Did you cut out and save these records from the backs of cereal boxes?
Once upon a time, you got actual pop music with your snap, crackle and pop. For many children, the first piece of music they owned was not made of vinyl nor tape. It was cardboard.
Post, General Mills, Kellogg's and Quaker at one point all released music that was printed on the backs of cereal boxes. With nothing more than a box of Alpha Bits and a pair of scissors, kids could have the latest release from the Monkees or the Archies. And they called it "bubblegum pop." Super Sugar Crisp pop is more like it. Sure, it may not have sounded great, but what cooler prize was there than the magic of music coming off a box?
These 45s could be found on the backs of breakfast cereals from the 1960s through the 1980s. Vinyl may have made a comeback in the modern era. It's about time for a cardboard comeback.
Did you collect any of these classic cereal box records?
These days, cereals are reluctant, if not prohibited, from using the word "Sugar" in their names. In 1969, however, you could find "Sugar Sugar" on your Super Sugar Crisp. Mmm… sugar. The cartoon band had multiple releases on Post boxes, including Alpha Bits, too.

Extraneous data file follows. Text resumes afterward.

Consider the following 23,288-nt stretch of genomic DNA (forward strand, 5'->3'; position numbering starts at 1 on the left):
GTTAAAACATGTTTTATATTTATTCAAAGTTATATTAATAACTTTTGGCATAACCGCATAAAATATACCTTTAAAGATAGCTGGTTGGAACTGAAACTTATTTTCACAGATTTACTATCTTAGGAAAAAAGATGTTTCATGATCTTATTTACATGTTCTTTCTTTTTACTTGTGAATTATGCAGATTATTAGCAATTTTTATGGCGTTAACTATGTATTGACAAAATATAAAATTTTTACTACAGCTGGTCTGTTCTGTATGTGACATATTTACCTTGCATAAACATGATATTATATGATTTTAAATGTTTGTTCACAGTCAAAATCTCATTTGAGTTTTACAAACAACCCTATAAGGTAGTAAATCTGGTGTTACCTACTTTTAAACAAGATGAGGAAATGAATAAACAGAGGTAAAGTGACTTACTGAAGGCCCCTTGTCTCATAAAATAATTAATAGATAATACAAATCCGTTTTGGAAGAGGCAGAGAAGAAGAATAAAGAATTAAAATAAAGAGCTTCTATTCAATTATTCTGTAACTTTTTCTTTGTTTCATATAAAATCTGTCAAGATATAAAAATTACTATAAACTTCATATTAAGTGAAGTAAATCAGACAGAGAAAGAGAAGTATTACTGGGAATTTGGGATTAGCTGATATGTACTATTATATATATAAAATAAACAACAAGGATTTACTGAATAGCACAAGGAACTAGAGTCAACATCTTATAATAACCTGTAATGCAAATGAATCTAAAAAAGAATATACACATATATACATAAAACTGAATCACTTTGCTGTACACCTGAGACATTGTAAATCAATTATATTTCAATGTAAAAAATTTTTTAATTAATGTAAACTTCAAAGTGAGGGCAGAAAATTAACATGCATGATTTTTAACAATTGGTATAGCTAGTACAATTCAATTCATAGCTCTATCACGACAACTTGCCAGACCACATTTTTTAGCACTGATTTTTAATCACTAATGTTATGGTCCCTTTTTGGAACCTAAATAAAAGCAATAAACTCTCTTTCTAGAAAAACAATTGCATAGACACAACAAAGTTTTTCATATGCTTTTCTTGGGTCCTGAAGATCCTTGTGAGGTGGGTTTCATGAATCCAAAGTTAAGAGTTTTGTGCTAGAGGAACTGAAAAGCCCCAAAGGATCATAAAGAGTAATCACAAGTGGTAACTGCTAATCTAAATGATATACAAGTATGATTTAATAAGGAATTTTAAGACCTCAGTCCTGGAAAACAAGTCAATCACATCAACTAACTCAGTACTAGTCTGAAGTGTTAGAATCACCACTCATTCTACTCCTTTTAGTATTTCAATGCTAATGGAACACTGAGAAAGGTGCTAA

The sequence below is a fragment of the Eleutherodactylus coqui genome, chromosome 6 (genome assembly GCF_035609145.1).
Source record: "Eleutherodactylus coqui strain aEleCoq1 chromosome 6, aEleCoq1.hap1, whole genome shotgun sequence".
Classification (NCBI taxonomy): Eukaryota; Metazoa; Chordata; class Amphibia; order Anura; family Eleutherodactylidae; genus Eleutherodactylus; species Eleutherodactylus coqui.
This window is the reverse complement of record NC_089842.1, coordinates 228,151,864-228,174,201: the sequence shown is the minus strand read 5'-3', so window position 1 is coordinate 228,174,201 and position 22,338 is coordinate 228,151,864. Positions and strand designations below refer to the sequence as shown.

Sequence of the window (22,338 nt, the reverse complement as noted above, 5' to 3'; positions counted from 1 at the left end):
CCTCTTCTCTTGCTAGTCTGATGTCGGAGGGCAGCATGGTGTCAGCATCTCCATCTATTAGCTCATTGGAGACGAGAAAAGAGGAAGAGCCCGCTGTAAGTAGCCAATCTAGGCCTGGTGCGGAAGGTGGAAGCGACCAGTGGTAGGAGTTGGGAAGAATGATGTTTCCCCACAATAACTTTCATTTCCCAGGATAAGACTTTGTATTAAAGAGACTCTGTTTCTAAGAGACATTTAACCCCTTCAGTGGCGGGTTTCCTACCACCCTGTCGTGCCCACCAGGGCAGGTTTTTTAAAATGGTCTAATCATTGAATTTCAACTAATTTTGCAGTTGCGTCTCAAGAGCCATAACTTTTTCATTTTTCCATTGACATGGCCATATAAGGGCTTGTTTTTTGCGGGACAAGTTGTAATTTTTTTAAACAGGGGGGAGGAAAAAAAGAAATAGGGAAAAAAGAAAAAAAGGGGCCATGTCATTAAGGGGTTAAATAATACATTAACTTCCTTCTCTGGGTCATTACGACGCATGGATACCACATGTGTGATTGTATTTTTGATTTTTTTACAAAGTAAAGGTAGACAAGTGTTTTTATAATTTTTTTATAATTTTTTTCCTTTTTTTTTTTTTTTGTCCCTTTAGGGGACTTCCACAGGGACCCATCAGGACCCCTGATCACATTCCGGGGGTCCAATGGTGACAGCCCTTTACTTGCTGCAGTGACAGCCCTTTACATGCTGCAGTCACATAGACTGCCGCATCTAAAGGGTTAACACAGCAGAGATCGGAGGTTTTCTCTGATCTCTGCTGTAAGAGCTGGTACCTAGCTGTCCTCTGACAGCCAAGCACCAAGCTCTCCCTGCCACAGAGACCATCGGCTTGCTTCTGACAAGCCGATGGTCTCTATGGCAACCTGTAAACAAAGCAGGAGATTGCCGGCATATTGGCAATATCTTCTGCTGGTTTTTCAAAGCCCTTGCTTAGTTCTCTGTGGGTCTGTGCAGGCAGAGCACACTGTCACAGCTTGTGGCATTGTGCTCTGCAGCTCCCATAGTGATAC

The General Mill Monsters
Not all musical acts on cereal backs were bands you could also find in record stores. The delicious spooky cover stars of Boo Berry, Frankeberry and Count Chocula cereals teamed up for one kooky novelty trio. "The Monsters Go Disco" was a favorite of ours, and the three "wild and crazy guys" also cut "Count Chocula Goes To Hollywood" and "Monster Adventures In Outer Space." Super Sugar Crisp had its own band, too, the Sugar Bears, featuring Sugar Bear, Shoobee Bear, Doobee Bear and Honey Bear. Singing the parts for Honey Bear was none other than Kim Carnes, who would later score a huge hit with "Bette Davis Eyes."
Image: Mr. Breakfast
The Jackson 5
It just makes sense that "ABC" could be found on the flip side of your Alpha-Bits. Other smashes such as "I Want You Back," "I'll Be There" and "Never Can Say Goodbye" were also pressed into Post brands Alpha Bits, Super Sugar Crisp and Frosted Rice Krinkles. As you will see, Post pretty much dominated the whole cereal music game.
Image: j5collector / Blogspot
After The Monkees finished its original broadcast run, Post sponsored repeats of the pioneering musical sitcom. In 1970, the cereal giant delivered hits such as "Last Train To Clarksville" and "I'm A Believer" on the backs of Frosted Rice Krinkles, Alpha Bits and Honey-Comb. Earlier this year, Rhino Records reissued these songs with some nifty cereal-themed packaging.
Image: LuxMeaChristus / Etsy
Teen heartthrob Sherman was the prince of cereal pop. The singer released four records, twenty songs in total, via Post Cereals. His sweet cuts like "La La La" and "Bubblegum and Braces" helped kids get their fiber, as they were packaged with Raisin Bran and Cinnamon Raisin Bran.
Image: Tim Cameresi / Pinterest